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Dave's Garden Journal Part 1: What is it?

By Susanne Talbert (art_n_gardenAugust 13, 2008
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The Daveís Garden Journal feature is a vast organizing tool that you need to start using today if you donít already. It will clear your brain of all those loose cultivar names and hard-to-pronounce-much-less-remember genus and species names. Donít be scared, once you get the hang of it youíll be a pro. This 3 part series will guide you step by step through the powerful software to set up your own journal. In Part 1, you'll learn what the Dave's Garden Journal is, why you should use it, and how to plan for the most effective journal.

Gardening picture

Q: Why should I try to figure out how to use this?  I'm already confused. 

A: The Garden Journal feature can help you organize and recall anything in your life, literally.  Most of us use it for plants, however you could use it to organize your seed collection, your book collection, or even your family tree.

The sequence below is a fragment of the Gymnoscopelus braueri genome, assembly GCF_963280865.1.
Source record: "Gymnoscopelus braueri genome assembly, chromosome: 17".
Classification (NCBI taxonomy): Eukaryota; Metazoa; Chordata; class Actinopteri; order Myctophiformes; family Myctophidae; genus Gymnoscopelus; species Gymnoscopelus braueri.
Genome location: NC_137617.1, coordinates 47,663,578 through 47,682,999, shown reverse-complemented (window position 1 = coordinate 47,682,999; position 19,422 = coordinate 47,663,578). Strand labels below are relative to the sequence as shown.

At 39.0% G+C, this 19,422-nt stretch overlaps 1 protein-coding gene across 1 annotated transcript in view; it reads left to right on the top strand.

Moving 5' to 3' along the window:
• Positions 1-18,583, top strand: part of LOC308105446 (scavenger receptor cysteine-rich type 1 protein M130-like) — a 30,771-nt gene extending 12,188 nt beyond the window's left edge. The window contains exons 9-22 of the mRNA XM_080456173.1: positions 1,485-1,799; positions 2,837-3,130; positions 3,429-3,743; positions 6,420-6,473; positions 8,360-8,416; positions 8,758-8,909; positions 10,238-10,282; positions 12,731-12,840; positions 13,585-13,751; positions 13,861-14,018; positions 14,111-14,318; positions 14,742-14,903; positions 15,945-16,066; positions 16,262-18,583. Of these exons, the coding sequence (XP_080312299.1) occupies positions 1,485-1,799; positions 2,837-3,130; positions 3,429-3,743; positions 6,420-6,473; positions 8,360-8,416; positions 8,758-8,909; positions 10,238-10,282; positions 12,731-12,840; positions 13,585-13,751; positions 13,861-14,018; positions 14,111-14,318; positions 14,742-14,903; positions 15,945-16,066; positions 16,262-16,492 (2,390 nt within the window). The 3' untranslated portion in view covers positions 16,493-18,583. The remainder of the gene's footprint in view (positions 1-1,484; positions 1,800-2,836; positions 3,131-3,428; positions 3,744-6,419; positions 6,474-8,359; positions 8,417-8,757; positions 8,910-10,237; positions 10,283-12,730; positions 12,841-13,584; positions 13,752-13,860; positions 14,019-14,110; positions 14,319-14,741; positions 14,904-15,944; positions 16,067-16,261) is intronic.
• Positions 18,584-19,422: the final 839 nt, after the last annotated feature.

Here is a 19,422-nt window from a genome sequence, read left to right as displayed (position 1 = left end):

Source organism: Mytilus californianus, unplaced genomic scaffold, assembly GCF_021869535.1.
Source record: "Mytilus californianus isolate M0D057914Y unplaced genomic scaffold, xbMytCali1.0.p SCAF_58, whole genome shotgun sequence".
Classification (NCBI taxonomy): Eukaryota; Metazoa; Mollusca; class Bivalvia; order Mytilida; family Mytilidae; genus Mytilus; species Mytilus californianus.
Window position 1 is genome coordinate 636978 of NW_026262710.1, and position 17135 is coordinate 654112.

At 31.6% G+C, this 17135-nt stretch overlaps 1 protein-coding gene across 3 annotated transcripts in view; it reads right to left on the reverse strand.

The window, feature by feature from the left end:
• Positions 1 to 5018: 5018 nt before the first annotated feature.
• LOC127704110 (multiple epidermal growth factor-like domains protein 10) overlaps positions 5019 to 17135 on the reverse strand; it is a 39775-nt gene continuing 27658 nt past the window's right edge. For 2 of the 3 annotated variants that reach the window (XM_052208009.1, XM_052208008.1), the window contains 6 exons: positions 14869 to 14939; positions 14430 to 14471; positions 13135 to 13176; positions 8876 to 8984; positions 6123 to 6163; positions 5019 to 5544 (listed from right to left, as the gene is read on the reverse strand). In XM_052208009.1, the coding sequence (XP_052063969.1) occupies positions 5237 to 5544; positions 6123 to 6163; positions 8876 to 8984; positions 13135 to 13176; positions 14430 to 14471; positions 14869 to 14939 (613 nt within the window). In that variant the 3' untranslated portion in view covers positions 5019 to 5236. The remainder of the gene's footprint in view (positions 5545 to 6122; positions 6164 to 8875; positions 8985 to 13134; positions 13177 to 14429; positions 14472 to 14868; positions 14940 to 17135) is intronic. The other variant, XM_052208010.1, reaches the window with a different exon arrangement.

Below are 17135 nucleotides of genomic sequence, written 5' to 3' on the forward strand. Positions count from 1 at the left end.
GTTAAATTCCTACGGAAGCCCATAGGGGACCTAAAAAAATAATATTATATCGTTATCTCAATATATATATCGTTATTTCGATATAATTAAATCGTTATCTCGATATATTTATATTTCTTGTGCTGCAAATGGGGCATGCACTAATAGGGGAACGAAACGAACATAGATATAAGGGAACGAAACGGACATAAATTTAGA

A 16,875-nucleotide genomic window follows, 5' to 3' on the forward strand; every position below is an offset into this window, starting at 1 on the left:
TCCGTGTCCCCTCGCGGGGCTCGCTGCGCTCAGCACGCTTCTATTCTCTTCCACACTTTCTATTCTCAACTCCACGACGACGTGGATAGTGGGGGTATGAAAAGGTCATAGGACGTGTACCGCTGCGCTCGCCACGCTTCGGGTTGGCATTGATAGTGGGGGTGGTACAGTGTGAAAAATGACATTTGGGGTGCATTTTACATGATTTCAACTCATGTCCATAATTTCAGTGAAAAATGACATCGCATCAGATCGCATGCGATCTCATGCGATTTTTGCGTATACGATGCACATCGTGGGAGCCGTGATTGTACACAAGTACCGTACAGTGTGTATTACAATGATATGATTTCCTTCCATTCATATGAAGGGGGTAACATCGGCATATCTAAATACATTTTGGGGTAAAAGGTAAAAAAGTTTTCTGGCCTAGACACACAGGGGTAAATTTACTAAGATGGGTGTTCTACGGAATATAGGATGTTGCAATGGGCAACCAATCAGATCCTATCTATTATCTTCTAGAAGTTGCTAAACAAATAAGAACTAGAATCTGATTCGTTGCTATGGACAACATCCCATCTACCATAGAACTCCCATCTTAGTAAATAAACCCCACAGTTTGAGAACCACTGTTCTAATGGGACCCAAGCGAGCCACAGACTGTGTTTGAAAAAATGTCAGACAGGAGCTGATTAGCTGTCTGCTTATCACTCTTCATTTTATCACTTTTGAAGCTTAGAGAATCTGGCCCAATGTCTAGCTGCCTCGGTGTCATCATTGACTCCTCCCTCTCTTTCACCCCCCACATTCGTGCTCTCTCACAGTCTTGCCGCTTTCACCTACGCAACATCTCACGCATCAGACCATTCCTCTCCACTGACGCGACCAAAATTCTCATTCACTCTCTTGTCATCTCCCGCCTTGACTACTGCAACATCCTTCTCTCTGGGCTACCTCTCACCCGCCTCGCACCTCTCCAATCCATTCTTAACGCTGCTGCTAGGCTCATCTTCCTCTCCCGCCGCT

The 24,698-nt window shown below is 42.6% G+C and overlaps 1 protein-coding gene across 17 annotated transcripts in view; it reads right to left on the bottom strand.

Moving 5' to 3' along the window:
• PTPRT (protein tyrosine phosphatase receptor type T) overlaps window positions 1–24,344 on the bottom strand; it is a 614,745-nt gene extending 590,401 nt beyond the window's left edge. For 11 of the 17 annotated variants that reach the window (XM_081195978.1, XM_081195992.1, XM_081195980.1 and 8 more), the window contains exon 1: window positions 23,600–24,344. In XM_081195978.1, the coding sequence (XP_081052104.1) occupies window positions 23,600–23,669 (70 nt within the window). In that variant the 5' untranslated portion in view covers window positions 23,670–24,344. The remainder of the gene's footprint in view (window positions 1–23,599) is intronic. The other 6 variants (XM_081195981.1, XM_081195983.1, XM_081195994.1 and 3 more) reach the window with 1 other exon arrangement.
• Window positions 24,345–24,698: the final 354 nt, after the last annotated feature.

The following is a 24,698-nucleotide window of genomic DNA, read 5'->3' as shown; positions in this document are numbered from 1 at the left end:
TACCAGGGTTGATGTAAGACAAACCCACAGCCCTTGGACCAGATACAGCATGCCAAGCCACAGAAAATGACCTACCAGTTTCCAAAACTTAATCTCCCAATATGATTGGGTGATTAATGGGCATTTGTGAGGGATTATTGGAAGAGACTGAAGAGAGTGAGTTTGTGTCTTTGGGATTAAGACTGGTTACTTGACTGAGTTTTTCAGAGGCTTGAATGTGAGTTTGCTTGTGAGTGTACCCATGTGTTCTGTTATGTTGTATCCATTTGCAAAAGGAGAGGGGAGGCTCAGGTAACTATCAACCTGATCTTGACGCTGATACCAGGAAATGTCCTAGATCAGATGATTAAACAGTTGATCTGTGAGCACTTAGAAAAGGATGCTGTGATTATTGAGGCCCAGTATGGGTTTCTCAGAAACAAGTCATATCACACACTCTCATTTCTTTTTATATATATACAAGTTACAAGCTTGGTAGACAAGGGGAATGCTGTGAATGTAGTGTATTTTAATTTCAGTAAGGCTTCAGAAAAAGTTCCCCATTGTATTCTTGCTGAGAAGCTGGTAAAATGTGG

Q: What is the difference between the DG Blog feature and the Journal feature? 

A: The journal feature is an organizing program, period.  More or less there is no narrative that goes along with the journal.   The purpose of this feature is to log the progress of each plant in your garden and track milestones...basically an electronic diary of your garden, according to Dave, who created the tool. 

On the other hand, the Blog feature is a program aimed at letting you share or document stories and upload photos of your garden or life. 

As an example, here's how I use my journal:

       I set up a category for each of the beds at my house, i.e. "Back Curvy Bed," "Under Pinon Pine," "Herb Garden," etc.  When I add a new plant to my garden, I search for it in the Plant Files and add it to my journal in the specific place I planted it.  Guess what...that means I will never lose the cultivar name again!  It is permanently stored on Dave's Garden in my journal.  The thing I like about this is that it saves me from searching for the plant next time I want to read up on it.  I just have to go to my journal and view the plant.  Doesn't that make keeping up with your garden easier?